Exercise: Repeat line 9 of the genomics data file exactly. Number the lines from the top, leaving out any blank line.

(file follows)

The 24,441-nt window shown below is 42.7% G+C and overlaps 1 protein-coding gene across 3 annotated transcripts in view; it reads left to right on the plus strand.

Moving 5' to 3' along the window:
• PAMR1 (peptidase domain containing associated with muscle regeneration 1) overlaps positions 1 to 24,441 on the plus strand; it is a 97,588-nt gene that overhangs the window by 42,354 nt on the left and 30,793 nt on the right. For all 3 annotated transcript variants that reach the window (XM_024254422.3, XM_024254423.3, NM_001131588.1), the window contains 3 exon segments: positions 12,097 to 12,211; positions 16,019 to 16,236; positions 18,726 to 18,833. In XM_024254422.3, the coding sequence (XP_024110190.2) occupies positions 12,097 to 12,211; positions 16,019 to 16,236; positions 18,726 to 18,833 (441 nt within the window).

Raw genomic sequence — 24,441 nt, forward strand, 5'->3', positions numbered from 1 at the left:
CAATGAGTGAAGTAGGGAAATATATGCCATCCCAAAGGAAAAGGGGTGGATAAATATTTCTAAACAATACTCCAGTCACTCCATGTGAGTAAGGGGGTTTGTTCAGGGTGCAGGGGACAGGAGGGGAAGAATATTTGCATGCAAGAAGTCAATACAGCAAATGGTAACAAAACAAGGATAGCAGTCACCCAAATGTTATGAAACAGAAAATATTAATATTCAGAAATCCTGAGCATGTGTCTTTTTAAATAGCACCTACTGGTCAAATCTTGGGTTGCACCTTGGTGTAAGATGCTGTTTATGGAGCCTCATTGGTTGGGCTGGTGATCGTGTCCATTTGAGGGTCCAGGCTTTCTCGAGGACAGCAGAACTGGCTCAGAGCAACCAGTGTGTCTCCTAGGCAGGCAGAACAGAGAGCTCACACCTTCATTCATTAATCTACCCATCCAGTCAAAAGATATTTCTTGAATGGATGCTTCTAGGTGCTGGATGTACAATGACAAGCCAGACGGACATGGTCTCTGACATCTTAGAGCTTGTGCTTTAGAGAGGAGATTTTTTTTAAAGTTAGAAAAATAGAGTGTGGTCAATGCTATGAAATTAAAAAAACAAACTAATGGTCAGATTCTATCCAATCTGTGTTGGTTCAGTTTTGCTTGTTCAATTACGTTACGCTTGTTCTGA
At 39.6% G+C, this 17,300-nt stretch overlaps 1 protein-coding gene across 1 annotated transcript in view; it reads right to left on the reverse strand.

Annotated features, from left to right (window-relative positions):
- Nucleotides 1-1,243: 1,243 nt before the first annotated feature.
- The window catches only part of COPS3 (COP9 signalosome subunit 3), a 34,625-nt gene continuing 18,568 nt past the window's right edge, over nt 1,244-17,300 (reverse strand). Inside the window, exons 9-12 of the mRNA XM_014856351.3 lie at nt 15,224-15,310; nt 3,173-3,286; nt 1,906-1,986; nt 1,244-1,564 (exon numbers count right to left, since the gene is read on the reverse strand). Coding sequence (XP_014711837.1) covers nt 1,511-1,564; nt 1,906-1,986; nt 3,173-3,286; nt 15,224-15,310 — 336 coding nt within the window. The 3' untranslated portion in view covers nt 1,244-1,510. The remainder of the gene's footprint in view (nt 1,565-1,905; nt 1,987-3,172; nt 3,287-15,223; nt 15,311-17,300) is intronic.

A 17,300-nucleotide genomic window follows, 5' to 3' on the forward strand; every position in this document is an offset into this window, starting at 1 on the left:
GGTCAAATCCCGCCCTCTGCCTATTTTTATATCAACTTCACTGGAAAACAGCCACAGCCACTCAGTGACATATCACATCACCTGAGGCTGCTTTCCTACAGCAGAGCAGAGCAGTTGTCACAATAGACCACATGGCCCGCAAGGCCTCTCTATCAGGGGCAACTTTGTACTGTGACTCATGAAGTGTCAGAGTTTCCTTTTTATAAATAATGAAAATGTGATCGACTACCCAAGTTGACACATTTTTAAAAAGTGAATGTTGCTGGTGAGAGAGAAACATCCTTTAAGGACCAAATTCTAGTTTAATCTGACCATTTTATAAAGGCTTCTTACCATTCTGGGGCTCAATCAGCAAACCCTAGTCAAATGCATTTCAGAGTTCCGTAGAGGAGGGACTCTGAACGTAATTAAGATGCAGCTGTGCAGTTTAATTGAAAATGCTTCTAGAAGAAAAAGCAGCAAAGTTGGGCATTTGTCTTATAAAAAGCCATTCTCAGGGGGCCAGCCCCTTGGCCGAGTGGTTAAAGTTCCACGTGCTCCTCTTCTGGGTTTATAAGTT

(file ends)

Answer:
- The window catches only part of COPS3 (COP9 signalosome subunit 3), a 34,625-nt gene continuing 18,568 nt past the window's right edge, over nt 1,244-17,300 (reverse strand). Inside the window, exons 9-12 of the mRNA XM_014856351.3 lie at nt 15,224-15,310; nt 3,173-3,286; nt 1,906-1,986; nt 1,244-1,564 (exon numbers count right to left, since the gene is read on the reverse strand). Coding sequence (XP_014711837.1) covers nt 1,511-1,564; nt 1,906-1,986; nt 3,173-3,286; nt 15,224-15,310 — 336 coding nt within the window. The 3' untranslated portion in view covers nt 1,244-1,510. The remainder of the gene's footprint in view (nt 1,565-1,905; nt 1,987-3,172; nt 3,287-15,223; nt 15,311-17,300) is intronic.